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Stoner v. California

Law Dictionary
CASE BRIEFS

Law Dictionary

Featuring Black's Law Dictionary 2nd Ed.
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Criminal Procedure keyed to Weinreb

Citation. Stoner v. California, 376 U.S. 483, 84 S. Ct. 889, 11 L. Ed. 2d 856, 1964 U.S. LEXIS 1579 (U.S. Mar. 23, 1964)

Brief Fact Summary. An individual was convicted of armed robbery after a jury trial. Various items were taken from his hotel room without a search or arrest warrant.

Synopsis of Rule of Law. “No less than a tenant of a house, or the occupant of a room in a boarding house, a guest in a hotel room is entitled to constitutional protection against unreasonable searches and seizures. That protection would disappear if it were left to depend upon the unfettered discretion of an employee of the hotel. It follows that this search without a warrant was unlawful.”


Facts. The Petitioner, Stoner (the “Petitioner”), was convicted of armed robbery. Two individuals robbed a supermarket. One was described by eyewitnesses as carrying a gun, wearing horn-rimmed glasses and a gray jacket. Shortly after the robbery, the Petitioner’s check book was found in an adjacent parking lot and turned over to the police. Two of the checks in the book were made out to a hotel in the area. The police learned the Petitioner had a criminal record and obtained a picture of him. They showed the Petitioner’s picture to two eyewitness to the robbery, and they said the photograph resembled the Petitioner. Pursuant to that information, the police went to the hotel without a search or arrest warrant. They obtained the consent of the hotel clerk to conduct a search of the Petitioner’s room. The police entered the Petitioner’s room and made a thorough search of its contents. In the room, the police found a pair of horn rimmed glasses, a .45-calibur automatic pistol w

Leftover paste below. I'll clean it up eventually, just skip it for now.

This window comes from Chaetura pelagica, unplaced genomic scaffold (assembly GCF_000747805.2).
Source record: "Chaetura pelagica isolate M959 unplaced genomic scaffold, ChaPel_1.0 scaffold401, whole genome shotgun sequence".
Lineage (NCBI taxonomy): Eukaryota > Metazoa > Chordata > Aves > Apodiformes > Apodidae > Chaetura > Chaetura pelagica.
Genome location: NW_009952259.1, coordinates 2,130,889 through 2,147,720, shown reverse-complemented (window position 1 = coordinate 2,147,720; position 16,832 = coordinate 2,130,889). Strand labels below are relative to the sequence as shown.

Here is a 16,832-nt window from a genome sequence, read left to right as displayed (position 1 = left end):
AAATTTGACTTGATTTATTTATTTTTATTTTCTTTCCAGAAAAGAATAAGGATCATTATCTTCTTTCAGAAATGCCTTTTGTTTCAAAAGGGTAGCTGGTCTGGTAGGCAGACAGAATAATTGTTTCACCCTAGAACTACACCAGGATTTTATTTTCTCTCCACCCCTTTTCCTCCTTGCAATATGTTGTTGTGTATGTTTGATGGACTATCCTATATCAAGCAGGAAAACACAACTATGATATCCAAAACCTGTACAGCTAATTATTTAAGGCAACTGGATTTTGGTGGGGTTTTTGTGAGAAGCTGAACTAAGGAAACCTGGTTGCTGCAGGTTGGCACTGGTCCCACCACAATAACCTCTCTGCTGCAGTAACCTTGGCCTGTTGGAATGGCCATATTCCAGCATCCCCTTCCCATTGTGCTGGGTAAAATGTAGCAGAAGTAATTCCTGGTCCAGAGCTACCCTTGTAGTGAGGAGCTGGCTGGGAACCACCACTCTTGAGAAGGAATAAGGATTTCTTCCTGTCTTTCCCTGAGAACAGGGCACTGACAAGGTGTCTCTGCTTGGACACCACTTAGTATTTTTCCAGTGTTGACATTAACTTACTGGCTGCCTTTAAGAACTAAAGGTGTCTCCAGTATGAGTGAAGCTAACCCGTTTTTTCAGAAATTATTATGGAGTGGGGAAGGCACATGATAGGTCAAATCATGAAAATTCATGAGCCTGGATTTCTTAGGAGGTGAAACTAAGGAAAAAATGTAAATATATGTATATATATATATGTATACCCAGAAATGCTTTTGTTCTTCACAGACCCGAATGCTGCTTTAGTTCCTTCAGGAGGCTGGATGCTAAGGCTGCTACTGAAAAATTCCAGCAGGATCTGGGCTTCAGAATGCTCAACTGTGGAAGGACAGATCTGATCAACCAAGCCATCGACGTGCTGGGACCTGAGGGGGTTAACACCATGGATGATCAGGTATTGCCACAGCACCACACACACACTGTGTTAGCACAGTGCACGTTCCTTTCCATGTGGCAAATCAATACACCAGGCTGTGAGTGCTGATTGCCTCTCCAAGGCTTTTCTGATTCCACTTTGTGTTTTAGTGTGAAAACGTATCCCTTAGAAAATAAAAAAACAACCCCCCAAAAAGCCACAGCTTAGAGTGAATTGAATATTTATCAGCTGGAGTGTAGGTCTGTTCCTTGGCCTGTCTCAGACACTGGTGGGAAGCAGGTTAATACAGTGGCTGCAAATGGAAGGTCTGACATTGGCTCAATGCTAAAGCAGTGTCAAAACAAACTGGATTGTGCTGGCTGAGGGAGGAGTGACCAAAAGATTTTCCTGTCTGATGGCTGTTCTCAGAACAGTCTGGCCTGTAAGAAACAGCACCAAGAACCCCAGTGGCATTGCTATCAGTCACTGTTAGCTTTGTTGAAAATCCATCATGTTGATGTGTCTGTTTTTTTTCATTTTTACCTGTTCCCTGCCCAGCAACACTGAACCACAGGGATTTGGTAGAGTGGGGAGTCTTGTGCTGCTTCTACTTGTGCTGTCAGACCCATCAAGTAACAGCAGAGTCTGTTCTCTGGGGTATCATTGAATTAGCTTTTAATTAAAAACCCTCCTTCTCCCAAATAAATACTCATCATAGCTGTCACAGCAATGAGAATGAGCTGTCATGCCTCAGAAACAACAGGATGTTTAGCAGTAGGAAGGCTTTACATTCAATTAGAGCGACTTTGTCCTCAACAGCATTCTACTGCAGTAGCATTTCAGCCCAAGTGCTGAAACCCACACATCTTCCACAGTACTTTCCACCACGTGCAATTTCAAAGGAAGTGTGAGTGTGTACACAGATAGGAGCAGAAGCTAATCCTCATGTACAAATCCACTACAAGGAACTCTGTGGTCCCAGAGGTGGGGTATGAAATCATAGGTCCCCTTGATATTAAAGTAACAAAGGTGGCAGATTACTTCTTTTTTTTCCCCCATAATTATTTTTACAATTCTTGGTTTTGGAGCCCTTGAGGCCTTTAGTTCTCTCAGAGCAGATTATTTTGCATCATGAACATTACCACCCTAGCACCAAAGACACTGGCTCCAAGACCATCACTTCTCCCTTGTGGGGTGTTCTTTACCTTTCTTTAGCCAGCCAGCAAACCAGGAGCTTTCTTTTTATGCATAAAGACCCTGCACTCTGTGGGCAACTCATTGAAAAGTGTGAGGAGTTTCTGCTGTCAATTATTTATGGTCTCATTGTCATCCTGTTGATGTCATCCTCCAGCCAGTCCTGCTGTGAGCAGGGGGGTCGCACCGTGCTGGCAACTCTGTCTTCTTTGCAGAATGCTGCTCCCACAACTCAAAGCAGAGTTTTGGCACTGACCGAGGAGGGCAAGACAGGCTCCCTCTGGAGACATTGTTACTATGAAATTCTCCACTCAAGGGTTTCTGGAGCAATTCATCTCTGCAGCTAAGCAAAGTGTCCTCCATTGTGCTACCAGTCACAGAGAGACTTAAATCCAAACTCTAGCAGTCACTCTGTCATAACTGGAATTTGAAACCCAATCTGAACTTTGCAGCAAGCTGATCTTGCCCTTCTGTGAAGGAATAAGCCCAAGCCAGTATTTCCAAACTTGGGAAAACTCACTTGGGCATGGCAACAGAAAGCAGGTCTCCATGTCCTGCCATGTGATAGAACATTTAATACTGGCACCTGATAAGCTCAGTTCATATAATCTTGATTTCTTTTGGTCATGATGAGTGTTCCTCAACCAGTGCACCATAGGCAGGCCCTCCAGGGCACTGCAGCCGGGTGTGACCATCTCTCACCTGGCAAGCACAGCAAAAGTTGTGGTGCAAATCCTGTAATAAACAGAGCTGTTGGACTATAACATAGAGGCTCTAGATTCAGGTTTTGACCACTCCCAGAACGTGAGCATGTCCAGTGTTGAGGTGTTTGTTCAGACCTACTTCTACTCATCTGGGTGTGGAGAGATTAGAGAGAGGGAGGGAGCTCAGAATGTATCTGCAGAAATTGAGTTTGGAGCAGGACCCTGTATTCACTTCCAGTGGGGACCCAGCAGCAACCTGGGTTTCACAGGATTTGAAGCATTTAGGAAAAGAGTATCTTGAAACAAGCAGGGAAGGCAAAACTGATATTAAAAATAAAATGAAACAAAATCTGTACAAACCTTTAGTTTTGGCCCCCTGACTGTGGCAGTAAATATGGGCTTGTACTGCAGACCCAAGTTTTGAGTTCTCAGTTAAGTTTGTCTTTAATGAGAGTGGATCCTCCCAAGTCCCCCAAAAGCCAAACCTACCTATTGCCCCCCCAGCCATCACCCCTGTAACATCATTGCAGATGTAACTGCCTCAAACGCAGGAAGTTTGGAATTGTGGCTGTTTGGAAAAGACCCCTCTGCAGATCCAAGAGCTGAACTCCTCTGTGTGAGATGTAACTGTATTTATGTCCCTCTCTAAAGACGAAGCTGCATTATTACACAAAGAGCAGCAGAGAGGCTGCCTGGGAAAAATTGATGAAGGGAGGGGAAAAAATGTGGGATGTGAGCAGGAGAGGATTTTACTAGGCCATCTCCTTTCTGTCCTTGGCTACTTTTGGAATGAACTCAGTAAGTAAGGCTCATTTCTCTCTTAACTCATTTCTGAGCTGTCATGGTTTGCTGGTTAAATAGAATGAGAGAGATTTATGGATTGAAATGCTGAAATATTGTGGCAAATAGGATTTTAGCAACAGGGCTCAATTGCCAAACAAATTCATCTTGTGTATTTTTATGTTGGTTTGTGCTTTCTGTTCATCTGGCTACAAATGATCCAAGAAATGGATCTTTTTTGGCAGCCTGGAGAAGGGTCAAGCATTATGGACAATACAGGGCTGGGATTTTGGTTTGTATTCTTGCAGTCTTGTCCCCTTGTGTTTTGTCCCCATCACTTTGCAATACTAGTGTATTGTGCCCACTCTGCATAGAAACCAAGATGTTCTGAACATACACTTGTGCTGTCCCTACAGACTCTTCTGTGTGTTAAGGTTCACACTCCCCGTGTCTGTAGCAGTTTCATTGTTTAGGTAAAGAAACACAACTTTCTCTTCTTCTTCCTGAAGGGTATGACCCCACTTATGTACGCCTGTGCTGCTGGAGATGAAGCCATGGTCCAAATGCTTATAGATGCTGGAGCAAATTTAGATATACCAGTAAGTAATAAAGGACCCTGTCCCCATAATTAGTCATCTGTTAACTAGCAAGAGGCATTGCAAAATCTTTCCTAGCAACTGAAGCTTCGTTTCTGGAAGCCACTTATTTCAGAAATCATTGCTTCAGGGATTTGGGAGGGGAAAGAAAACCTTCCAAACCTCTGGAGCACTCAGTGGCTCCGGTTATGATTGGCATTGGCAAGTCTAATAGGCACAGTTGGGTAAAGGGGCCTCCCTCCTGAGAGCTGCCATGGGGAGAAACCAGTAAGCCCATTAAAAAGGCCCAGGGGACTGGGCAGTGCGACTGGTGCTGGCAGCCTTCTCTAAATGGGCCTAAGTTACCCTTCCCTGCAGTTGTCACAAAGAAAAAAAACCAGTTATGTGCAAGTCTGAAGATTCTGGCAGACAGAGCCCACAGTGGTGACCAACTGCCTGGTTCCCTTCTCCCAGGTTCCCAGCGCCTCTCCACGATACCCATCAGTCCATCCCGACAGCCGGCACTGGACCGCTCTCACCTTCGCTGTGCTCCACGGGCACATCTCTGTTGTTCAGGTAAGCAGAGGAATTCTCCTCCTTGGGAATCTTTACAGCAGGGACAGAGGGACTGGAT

ith a clip, and several cartridges. The Petitioner was arrested two days later in Las Vegas and the items found in the hotel room were used against him during the trial.
The state District Court affirmed the Petitioner’s conviction and the Supreme Court of California refused to review the decision. The Supreme Court of the United States granted certiori.

Issue. “[W]hether evidence was admitted [during the Petitioner’s trial] which had been obtained by an unlawful search and seizure.”

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